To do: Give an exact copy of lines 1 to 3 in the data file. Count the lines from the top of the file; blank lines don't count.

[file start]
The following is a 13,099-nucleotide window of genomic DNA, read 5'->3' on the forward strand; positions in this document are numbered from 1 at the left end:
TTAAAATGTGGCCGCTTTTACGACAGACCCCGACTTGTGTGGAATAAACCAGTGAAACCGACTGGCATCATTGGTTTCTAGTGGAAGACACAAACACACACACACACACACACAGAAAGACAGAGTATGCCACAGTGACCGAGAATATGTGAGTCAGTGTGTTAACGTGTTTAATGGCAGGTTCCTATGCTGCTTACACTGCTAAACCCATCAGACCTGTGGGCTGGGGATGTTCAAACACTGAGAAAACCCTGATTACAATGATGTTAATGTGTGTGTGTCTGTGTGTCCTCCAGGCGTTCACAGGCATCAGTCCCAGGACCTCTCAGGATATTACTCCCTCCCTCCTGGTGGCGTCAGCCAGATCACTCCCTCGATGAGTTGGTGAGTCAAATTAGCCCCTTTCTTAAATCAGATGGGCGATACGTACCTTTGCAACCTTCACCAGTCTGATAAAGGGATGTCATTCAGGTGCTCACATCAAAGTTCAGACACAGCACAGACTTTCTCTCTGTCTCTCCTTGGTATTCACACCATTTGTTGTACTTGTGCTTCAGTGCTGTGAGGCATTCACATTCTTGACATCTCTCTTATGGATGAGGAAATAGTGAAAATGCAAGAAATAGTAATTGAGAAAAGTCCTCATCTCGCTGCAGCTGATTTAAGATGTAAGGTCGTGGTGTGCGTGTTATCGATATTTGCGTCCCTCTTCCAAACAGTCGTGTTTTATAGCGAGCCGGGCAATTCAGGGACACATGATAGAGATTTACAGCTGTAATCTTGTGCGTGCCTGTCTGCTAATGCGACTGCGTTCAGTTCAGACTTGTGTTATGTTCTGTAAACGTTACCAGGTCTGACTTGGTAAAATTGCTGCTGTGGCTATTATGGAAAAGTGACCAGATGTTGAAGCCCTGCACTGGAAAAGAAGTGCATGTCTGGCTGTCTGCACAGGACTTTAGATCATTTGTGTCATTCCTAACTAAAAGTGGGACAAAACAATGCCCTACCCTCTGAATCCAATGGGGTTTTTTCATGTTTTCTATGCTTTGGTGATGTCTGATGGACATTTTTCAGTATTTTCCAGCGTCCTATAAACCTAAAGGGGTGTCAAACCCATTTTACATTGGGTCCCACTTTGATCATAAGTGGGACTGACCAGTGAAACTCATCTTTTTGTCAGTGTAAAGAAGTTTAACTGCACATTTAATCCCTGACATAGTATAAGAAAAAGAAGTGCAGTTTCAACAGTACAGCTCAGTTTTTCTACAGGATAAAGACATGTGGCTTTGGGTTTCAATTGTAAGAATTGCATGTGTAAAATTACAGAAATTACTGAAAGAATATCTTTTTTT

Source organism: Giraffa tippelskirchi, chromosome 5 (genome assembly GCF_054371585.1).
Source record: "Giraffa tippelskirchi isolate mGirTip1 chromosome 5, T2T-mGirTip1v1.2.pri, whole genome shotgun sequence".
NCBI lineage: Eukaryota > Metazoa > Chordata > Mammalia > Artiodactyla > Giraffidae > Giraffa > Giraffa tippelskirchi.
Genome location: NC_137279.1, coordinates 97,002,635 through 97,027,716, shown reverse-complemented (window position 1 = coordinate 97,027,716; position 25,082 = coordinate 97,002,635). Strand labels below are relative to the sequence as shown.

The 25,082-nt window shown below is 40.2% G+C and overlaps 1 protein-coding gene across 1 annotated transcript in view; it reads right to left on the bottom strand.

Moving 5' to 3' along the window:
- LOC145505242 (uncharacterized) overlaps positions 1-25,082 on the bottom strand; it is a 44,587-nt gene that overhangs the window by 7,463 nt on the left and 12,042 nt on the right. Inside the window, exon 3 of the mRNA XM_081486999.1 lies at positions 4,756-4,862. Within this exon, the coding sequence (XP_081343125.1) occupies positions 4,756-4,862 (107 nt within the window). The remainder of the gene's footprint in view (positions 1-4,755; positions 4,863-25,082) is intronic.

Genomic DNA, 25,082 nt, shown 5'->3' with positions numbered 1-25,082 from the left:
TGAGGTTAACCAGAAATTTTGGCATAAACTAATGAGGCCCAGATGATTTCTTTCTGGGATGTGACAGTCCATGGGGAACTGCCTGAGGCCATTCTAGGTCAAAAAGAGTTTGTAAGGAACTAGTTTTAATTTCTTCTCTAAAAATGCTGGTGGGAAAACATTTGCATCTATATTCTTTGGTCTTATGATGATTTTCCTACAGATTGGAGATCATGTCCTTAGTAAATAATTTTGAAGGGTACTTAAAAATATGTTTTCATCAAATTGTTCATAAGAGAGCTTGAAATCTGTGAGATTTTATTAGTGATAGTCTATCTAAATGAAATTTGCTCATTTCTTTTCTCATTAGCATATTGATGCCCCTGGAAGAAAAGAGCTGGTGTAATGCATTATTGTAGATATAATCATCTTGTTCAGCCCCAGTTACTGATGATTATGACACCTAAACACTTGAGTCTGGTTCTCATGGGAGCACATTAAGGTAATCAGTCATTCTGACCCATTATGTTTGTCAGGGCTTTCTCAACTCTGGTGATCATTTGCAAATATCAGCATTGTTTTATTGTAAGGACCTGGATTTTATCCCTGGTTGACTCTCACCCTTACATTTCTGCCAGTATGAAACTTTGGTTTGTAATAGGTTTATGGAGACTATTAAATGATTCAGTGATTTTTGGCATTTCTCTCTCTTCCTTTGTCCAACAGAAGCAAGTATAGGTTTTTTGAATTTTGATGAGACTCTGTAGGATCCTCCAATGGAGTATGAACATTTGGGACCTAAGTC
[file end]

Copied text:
The following is a 13,099-nucleotide window of genomic DNA, read 5'->3' on the forward strand; positions in this document are numbered from 1 at the left end:
TTAAAATGTGGCCGCTTTTACGACAGACCCCGACTTGTGTGGAATAAACCAGTGAAACCGACTGGCATCATTGGTTTCTAGTGGAAGACACAAACACACACACACACACACACAGAAAGACAGAGTATGCCACAGTGACCGAGAATATGTGAGTCAGTGTGTTAACGTGTTTAATGGCAGGTTCCTATGCTGCTTACACTGCTAAACCCATCAGACCTGTGGGCTGGGGATGTTCAAACACTGAGAAAACCCTGATTACAATGATGTTAATGTGTGTGTGTCTGTGTGTCCTCCAGGCGTTCACAGGCATCAGTCCCAGGACCTCTCAGGATATTACTCCCTCCCTCCTGGTGGCGTCAGCCAGATCACTCCCTCGATGAGTTGGTGAGTCAAATTAGCCCCTTTCTTAAATCAGATGGGCGATACGTACCTTTGCAACCTTCACCAGTCTGATAAAGGGATGTCATTCAGGTGCTCACATCAAAGTTCAGACACAGCACAGACTTTCTCTCTGTCTCTCCTTGGTATTCACACCATTTGTTGTACTTGTGCTTCAGTGCTGTGAGGCATTCACATTCTTGACATCTCTCTTATGGATGAGGAAATAGTGAAAATGCAAGAAATAGTAATTGAGAAAAGTCCTCATCTCGCTGCAGCTGATTTAAGATGTAAGGTCGTGGTGTGCGTGTTATCGATATTTGCGTCCCTCTTCCAAACAGTCGTGTTTTATAGCGAGCCGGGCAATTCAGGGACACATGATAGAGATTTACAGCTGTAATCTTGTGCGTGCCTGTCTGCTAATGCGACTGCGTTCAGTTCAGACTTGTGTTATGTTCTGTAAACGTTACCAGGTCTGACTTGGTAAAATTGCTGCTGTGGCTATTATGGAAAAGTGACCAGATGTTGAAGCCCTGCACTGGAAAAGAAGTGCATGTCTGGCTGTCTGCACAGGACTTTAGATCATTTGTGTCATTCCTAACTAAAAGTGGGACAAAACAATGCCCTACCCTCTGAATCCAATGGGGTTTTTTCATGTTTTCTATGCTTTGGTGATGTCTGATGGACATTTTTCAGTATTTTCCAGCGTCCTATAAACCTAAAGGGGTGTCAAACCCATTTTACATTGGGTCCCACTTTGATCATAAGTGGGACTGACCAGTGAAACTCATCTTTTTGTCAGTGTAAAGAAGTTTAACTGCACATTTAATCCCTGACATAGTATAAGAAAAAGAAGTGCAGTTTCAACAGTACAGCTCAGTTTTTCTACAGGATAAAGACATGTGGCTTTGGGTTTCAATTGTAAGAATTGCATGTGTAAAATTACAGAAATTACTGAAAGAATATCTTTTTTT

Source organism: Giraffa tippelskirchi, chromosome 5 (genome assembly GCF_054371585.1).